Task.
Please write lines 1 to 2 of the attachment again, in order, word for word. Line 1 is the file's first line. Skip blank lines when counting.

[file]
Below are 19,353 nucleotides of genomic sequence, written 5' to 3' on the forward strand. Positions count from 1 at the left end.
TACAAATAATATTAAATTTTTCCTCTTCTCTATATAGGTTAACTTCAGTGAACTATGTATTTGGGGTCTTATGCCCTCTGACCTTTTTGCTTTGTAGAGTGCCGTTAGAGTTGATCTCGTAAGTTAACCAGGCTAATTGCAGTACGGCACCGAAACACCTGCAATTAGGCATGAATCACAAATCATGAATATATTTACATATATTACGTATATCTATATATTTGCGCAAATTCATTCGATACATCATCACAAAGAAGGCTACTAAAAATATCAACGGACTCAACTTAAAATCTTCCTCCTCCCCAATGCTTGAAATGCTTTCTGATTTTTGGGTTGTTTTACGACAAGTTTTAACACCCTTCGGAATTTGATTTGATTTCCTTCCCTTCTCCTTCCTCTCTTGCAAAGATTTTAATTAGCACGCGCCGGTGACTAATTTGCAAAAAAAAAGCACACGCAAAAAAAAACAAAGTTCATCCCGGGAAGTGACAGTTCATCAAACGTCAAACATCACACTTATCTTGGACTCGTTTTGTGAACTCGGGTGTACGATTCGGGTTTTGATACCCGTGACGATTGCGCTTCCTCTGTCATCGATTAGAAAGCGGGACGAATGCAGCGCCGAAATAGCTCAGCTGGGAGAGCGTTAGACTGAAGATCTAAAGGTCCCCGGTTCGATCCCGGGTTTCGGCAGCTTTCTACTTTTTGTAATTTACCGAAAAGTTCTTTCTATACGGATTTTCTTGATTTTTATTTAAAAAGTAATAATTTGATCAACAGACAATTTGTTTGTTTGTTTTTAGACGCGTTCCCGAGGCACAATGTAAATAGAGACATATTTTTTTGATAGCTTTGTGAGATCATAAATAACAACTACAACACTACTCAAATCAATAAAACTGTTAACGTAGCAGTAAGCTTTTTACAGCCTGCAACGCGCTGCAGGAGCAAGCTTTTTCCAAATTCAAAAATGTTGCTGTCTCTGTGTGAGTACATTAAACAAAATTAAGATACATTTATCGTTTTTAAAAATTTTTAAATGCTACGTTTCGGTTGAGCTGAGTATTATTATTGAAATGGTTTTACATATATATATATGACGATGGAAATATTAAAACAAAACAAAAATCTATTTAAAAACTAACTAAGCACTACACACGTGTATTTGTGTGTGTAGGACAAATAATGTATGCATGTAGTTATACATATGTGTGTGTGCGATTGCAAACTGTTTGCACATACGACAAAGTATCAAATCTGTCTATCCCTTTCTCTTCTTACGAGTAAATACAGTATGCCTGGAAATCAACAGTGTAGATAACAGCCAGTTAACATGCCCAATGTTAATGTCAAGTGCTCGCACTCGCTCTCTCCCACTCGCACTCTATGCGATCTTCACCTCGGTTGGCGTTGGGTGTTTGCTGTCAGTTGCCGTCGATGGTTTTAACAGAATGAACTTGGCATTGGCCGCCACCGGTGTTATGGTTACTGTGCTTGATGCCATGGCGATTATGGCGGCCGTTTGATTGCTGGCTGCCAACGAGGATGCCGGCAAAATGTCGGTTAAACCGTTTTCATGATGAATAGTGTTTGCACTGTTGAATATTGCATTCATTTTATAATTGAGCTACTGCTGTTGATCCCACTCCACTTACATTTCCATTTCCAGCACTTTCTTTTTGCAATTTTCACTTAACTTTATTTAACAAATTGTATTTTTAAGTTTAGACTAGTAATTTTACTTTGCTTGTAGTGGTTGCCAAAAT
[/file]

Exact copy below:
Below are 19,353 nucleotides of genomic sequence, written 5' to 3' on the forward strand. Positions count from 1 at the left end.
TACAAATAATATTAAATTTTTCCTCTTCTCTATATAGGTTAACTTCAGTGAACTATGTATTTGGGGTCTTATGCCCTCTGACCTTTTTGCTTTGTAGAGTGCCGTTAGAGTTGATCTCGTAAGTTAACCAGGCTAATTGCAGTACGGCACCGAAACACCTGCAATTAGGCATGAATCACAAATCATGAATATATTTACATATATTACGTATATCTATATATTTGCGCAAATTCATTCGATACATCATCACAAAGAAGGCTACTAAAAATATCAACGGACTCAACTTAAAATCTTCCTCCTCCCCAATGCTTGAAATGCTTTCTGATTTTTGGGTTGTTTTACGACAAGTTTTAACACCCTTCGGAATTTGATTTGATTTCCTTCCCTTCTCCTTCCTCTCTTGCAAAGATTTTAATTAGCACGCGCCGGTGACTAATTTGCAAAAAAAAAGCACACGCAAAAAAAAACAAAGTTCATCCCGGGAAGTGACAGTTCATCAAACGTCAAACATCACACTTATCTTGGACTCGTTTTGTGAACTCGGGTGTACGATTCGGGTTTTGATACCCGTGACGATTGCGCTTCCTCTGTCATCGATTAGAAAGCGGGACGAATGCAGCGCCGAAATAGCTCAGCTGGGAGAGCGTTAGACTGAAGATCTAAAGGTCCCCGGTTCGATCCCGGGTTTCGGCAGCTTTCTACTTTTTGTAATTTACCGAAAAGTTCTTTCTATACGGATTTTCTTGATTTTTATTTAAAAAGTAATAATTTGATCAACAGACAATTTGTTTGTTTGTTTTTAGACGCGTTCCCGAGGCACAATGTAAATAGAGACATATTTTTTTGATAGCTTTGTGAGATCATAAATAACAACTACAACACTACTCAAATCAATAAAACTGTTAACGTAGCAGTAAGCTTTTTACAGCCTGCAACGCGCTGCAGGAGCAAGCTTTTTCCAAATTCAAAAATGTTGCTGTCTCTGTGTGAGTACATTAAACAAAATTAAGATACATTTATCGTTTTTAAAAATTTTTAAATGCTACGTTTCGGTTGAGCTGAGTATTATTATTGAAATGGTTTTACATATATATATATGACGATGGAAATATTAAAACAAAACAAAAATCTATTTAAAAACTAACTAAGCACTACACACGTGTATTTGTGTGTGTAGGACAAATAATGTATGCATGTAGTTATACATATGTGTGTGTGCGATTGCAAACTGTTTGCACATACGACAAAGTATCAAATCTGTCTATCCCTTTCTCTTCTTACGAGTAAATACAGTATGCCTGGAAATCAACAGTGTAGATAACAGCCAGTTAACATGCCCAATGTTAATGTCAAGTGCTCGCACTCGCTCTCTCCCACTCGCACTCTATGCGATCTTCACCTCGGTTGGCGTTGGGTGTTTGCTGTCAGTTGCCGTCGATGGTTTTAACAGAATGAACTTGGCATTGGCCGCCACCGGTGTTATGGTTACTGTGCTTGATGCCATGGCGATTATGGCGGCCGTTTGATTGCTGGCTGCCAACGAGGATGCCGGCAAAATGTCGGTTAAACCGTTTTCATGATGAATAGTGTTTGCACTGTTGAATATTGCATTCATTTTATAATTGAGCTACTGCTGTTGATCCCACTCCACTTACATTTCCATTTCCAGCACTTTCTTTTTGCAATTTTCACTTAACTTTATTTAACAAATTGTATTTTTAAGTTTAGACTAGTAATTTTACTTTGCTTGTAGTGGTTGCCAAAAT